Sunday, 20 July 2014

Turkey & Chickpea Curry

Here is the first of my batch cooking recipes, a protein packed turkey and chickpea curry, a great dish to fill up hungry people and for me a good source of brain fuel for when I need to spend the evening at my desk. I've hidden some extra vegetables in the sauce, I added grated carrot and courgette rather than having them in small pieces which is what I would normally do and they added a new textural dimension to the dish. I'm sure this would probably be a good way of getting veg into fussy kids, it certainly works for a slightly veg-phobic man in his mid 30s!


As mentioned in my last post I went for a shortcut by using jarred minced garlic, ginger and chilli but I've also given approximate conversions to the raw ingredients based on what I would have used if I wasn't being lazy. I've used turkey thigh meat here as like with chicken it tastes better than the more delicate breast meat. Don't be put off by the long list of ingredients, this is a really easy curry to make and fits well with a student budget.

Ingredients - serves 6

1 heaped tsp cumin seeds
2 heaped tsp coriander seeds
5 cardamom pods
1 cinnamon stick
2 large bay leaves
1 heaped tsp turmeric
1-2 tbsp sunflower oil for frying
2 onions, finely sliced
2 heaped tbsp minced chilli or 3-4 finely chopped red chillies, feel free to add more if you like it hot!
2 heaped tsp minced garlic or 4-5 cloves crushed
1 heaped tsp minced ginger or a 5cm piece of root ginger finely chopped
600g diced turkey thigh
approx 200g grated carrot - about 4-5 medium carrots
1 medium/large courgette, grated
200g dried chickpeas soaked and cooked before use or 2 tins of dried chickpeas
2 tins of chopped tomatoes
2 tbsp tomato puree
salt and pepper to taste
  • Toast the cumin, coriander and cardamom in a dry frying pan for a few minutes until fragrant then tip into a pestle and mortar and grind to a powder, add the turmeric and mix everything together.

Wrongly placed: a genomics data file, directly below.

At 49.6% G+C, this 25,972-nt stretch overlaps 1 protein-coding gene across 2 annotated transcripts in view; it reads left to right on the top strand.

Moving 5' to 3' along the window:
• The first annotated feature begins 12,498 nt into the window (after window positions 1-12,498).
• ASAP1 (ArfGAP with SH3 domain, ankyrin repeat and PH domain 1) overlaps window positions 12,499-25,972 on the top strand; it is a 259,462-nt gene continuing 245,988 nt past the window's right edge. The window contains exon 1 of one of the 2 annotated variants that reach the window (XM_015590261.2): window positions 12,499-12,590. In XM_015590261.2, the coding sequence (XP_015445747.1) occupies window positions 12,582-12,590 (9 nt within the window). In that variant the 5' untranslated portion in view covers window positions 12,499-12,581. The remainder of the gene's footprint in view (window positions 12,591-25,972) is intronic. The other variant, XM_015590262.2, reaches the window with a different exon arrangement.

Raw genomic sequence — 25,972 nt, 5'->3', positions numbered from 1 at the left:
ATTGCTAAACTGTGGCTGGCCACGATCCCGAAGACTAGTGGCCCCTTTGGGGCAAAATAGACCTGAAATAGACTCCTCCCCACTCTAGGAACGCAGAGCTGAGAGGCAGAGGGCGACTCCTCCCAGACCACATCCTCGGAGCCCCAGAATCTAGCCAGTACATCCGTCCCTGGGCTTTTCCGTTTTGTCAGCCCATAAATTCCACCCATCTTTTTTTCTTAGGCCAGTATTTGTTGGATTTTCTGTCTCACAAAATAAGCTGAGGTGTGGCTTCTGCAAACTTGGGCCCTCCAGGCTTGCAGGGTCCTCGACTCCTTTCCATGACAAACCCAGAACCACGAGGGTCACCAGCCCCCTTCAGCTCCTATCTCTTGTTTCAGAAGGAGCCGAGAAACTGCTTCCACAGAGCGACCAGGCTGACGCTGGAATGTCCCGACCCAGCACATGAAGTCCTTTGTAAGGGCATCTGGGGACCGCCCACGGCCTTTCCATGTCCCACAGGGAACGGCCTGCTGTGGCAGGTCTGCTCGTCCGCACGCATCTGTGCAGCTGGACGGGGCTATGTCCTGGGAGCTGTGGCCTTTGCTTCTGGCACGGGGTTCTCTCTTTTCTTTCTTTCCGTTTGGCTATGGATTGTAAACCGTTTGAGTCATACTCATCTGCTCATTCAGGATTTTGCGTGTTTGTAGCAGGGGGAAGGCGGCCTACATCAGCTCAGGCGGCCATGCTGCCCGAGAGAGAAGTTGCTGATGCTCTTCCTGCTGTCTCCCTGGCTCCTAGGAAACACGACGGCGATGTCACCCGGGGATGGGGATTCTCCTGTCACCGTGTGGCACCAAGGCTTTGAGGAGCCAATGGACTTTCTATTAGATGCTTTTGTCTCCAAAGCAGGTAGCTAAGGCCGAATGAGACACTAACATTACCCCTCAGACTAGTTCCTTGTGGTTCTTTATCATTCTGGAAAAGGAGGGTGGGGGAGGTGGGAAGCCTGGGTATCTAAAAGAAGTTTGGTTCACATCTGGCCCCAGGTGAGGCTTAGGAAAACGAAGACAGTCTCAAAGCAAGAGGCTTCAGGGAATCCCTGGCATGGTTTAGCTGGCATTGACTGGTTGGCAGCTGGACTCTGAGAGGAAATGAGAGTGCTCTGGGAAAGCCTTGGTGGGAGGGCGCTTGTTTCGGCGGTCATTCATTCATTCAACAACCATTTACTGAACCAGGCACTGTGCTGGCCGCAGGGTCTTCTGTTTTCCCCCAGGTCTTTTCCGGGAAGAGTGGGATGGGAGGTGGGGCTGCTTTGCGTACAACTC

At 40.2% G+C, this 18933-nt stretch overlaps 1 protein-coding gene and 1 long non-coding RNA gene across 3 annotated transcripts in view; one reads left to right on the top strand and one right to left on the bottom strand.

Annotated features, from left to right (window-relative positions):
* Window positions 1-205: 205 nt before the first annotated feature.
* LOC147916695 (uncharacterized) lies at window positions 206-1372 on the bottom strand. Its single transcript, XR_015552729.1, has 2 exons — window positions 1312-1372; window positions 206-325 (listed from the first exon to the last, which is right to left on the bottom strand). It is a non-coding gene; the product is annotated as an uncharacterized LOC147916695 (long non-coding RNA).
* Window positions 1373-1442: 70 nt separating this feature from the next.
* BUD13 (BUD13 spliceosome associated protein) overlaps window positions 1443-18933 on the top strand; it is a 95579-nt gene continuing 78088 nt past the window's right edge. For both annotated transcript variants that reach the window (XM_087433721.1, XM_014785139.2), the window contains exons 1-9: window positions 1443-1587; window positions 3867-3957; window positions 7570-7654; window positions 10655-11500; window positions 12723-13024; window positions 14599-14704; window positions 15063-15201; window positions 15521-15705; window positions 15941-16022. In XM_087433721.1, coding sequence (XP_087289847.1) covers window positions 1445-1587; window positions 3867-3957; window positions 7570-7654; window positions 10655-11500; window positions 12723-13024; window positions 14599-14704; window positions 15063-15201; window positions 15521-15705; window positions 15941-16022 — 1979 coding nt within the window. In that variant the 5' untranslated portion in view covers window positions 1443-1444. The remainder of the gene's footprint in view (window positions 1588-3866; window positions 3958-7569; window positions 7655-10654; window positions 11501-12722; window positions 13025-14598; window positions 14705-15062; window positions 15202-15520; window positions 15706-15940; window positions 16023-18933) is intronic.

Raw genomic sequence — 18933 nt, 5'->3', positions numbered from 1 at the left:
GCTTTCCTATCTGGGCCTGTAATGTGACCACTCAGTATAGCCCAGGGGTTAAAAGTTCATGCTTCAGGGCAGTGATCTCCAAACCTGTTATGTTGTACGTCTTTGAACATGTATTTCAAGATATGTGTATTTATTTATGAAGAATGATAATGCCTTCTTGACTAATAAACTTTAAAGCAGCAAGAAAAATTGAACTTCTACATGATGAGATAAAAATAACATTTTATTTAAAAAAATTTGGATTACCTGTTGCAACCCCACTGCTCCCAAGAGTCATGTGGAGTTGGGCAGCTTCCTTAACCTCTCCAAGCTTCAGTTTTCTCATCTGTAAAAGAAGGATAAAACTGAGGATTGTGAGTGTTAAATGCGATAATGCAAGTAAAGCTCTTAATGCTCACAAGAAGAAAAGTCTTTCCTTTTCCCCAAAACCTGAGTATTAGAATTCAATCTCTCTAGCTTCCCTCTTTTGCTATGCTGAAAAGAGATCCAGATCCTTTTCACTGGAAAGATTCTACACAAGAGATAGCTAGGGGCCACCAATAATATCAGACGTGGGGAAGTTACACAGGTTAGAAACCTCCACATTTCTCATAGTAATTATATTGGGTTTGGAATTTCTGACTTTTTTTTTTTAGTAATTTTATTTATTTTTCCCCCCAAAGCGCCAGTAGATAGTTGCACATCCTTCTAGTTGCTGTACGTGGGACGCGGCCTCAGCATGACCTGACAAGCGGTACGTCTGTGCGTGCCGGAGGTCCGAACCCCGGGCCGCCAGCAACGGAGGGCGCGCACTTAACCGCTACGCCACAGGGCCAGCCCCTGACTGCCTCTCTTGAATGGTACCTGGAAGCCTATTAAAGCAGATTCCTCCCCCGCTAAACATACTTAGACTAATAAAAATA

• Heat the oil in a large casserole pan or heavy based wok over a low-medium heat, (I used the wok that I reviewed a while ago for Ozeri) and add the onions, bay leaves and cinnamon stick. Cook for bout 10 minutes, stirring regularly until the onions are softened and lightly golden. 
  • When the onions are nice and soft, increase the heat slightly and add the ground spices, fry these for a minute or two then add the chilli, garlic and ginger and fry for another couple of minutes. 
  • Next add the turkey and fry in the spicy onion mixture until sealed all over, make sure the heat is high enough so that the meat fries rather than steams. Then add the courgette and carrot, stir well and cook for a minute before adding the tinned tomatoes, chickpeas and the tomato puree, stir well again. 
  • Season to taste with salt and pepper, bring to the boil then reduce the heat and simmer uncovered for about 25 minutes so the turkey is cooked through and the sauce reduces to become a thick, rich coating for the turkey and chickpeas.
  • Serve with rice and naan breads too if you like. We're fans of the mini garlic and coriander naan breads from Tesco. 
  • If you're batch cooking for the freezer, leave the curry to cool in the pan for about 30 minutes then divide between labelled freezer bags. Spread the bags out on the worktop so they cool more quickly and then freeze once they have cooled fully. 
I'm linking this post up with the following blogging challenges. Extra Veg set up by Helen and Michelle, Cook Blog Share, Recipe of the Week, Tasty Tuesdays, Simple and in Season set up by Ren and Credit Crunch Munch set up by Helen and Camilla 












Thursday, 17 July 2014

Batch cooking for an easy life